Compliance Rule 2-29(c) and the Interpretative Notice do not apply to promotional materials directed exclusively to [QEPs] as defined in CFTC Regulation 4.7. However, CFTC Regulation 4.41(b) requires CPOs and CTAs to provide all potential pool participants or clients with either the disclaimer in NFA Compliance Rule 2-29(c) or the shorter disclaimer in CFTC Regulation 4.41(b)(1)(i) if they are using hypothetical performance results. Therefore, promotional materials directed to QEPs by CPOs and CTAs should continue to include the disclaimer in CFTC Regulation 4.41(b)(i) (unless they include the disclaimer in Compliance Rule 2-29(c)) (emphasis in the original).[21]

Moreover, given the nature of simulated or hypothetical performance results, the Commission does not believe that it is appropriate to extend the approach of fewer disclosures to QEPs in this instance. Due to their financial sophistication and/or wealth, QEPs may justifiably be presumed to be better equipped to obtain information regarding industry professionals and to scrutinize the risks and rewards for particular investments. However, it is not clear that QEPs, solely by virtue of their being QEPs, are able to identify each instance in which otherwise unexplained performance results are simulated or hypothetical.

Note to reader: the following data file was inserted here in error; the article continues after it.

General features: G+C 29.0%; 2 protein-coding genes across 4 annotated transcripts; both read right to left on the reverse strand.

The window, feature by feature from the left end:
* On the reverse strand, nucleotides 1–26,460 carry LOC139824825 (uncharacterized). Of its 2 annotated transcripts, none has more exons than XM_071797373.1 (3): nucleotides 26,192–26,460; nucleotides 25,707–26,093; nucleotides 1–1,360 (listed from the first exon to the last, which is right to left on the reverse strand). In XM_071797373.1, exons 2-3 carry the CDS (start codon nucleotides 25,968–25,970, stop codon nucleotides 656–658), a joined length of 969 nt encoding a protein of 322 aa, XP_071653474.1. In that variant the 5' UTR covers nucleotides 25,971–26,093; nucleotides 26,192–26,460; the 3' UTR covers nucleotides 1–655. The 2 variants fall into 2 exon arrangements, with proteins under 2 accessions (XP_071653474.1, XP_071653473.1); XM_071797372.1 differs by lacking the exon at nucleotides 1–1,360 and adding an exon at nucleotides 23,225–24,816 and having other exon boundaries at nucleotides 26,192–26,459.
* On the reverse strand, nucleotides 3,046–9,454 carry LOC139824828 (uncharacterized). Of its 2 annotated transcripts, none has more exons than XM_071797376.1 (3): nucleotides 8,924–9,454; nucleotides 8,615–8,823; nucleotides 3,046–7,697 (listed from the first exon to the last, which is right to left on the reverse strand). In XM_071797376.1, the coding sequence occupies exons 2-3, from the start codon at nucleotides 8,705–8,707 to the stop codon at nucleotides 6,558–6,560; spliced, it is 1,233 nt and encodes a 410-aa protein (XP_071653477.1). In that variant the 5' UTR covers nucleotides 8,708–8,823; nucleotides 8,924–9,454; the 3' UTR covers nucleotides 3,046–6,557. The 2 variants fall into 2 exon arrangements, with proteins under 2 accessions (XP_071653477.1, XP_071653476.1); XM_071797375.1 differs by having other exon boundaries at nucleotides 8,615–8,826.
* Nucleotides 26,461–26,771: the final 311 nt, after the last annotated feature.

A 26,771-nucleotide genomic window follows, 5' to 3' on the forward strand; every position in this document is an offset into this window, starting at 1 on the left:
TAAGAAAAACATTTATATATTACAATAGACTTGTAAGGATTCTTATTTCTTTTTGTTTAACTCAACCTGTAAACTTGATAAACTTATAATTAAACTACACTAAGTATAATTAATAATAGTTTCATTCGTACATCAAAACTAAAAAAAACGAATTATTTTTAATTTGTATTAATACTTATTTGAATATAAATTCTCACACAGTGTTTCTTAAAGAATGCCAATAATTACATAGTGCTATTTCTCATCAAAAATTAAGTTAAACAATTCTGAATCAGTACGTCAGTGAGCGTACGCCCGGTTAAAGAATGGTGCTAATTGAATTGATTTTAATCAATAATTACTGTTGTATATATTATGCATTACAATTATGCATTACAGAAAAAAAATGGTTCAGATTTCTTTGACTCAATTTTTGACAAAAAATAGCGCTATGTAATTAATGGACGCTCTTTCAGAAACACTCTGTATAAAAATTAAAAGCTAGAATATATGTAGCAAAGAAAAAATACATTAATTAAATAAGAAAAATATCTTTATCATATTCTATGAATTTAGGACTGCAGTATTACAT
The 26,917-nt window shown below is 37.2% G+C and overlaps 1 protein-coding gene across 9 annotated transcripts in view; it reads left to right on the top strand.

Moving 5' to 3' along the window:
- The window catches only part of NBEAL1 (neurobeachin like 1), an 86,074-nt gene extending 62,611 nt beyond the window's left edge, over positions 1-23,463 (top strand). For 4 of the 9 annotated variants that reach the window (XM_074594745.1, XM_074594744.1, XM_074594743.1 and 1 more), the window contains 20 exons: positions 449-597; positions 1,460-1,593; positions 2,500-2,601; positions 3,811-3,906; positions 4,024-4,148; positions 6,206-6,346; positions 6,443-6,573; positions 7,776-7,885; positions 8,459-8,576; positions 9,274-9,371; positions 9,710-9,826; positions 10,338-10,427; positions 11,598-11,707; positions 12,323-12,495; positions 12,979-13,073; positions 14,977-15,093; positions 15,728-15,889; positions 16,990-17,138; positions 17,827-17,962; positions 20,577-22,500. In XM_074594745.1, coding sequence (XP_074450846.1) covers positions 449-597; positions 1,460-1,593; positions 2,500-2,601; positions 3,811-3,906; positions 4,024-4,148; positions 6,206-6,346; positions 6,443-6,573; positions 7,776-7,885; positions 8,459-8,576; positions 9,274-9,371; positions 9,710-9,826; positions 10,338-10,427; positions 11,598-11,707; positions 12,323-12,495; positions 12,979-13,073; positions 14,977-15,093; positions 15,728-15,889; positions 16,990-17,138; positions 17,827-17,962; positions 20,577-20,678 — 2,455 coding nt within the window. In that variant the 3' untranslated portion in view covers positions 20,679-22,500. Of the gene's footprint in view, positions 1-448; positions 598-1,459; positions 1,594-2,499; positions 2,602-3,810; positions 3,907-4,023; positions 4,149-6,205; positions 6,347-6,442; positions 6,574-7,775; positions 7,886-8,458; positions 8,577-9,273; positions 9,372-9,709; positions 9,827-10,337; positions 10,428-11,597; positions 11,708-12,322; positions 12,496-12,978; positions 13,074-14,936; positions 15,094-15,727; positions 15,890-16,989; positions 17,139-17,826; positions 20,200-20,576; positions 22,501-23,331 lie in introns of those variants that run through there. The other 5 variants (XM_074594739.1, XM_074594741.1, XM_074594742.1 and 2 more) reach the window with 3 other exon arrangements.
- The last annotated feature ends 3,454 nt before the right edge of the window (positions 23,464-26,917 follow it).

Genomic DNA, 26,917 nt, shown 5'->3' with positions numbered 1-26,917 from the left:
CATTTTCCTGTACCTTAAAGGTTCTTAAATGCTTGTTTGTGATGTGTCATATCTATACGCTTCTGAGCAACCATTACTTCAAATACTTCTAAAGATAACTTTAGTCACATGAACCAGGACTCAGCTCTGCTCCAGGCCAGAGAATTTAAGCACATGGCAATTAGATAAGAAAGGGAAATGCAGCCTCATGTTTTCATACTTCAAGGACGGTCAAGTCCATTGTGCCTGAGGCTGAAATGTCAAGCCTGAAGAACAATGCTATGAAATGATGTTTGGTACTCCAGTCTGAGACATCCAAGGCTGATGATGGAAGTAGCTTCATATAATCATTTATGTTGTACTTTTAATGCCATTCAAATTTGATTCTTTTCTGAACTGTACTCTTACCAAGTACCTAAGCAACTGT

Accordingly, the Commission has not adopted the recommendation of these commenters.

2. Regulation 4.41(b)(2): The Meaning of “In Immediate Proximity”

Regulation 4.41(b)(2) requires that the statement prescribed by Regulation 4.41(b)(1) be “prominently disclosed” if the simulated or hypothetical performance that is presented is other than oral. In order to make clear that simulated or hypothetical performance is clearly identified as such, as proposed and as adopted, Regulation 4.41(b)(2) specifies that the prescribed disclaimer also must be “in immediate proximity to the simulated or hypothetical performance being presented.”

One commenter suggested that the proposed amendment lacked specificity as to the term “in immediate proximity.” The commenter requested that the Commission either define the term “in immediate proximity” or provide examples of how compliance with that requirement would be assessed in practice.

In determining what constitutes “in immediate proximity” for the purpose of Regulation 4.41(b), the Commission does not believe that a bright-line test is practical for all circumstances. Rather, the Commission believes that, in determining what would constitute “in immediate proximity” to the simulated or hypothetical performance being advertised, the person providing the prescribed statement should use its best judgment. If it would be clear to someone viewing the simulated or hypothetical performance results that the statement is intended to refer to those particular performance results, then the statement would be “in immediate proximity” to the performance results.[22] Thus, placing the statement on the cover page of a document would not be sufficient, because it would be on a different page from the simulated or hypothetical performance being shown. Similarly, if simulated or hypothetical performance results appear on several pages, the statement should appear on a sufficient number of pages so as to leave no doubt as to the nature of the performance results as they appear on each of those several pages.

II. Related Matters

A. Regulatory Flexibility Act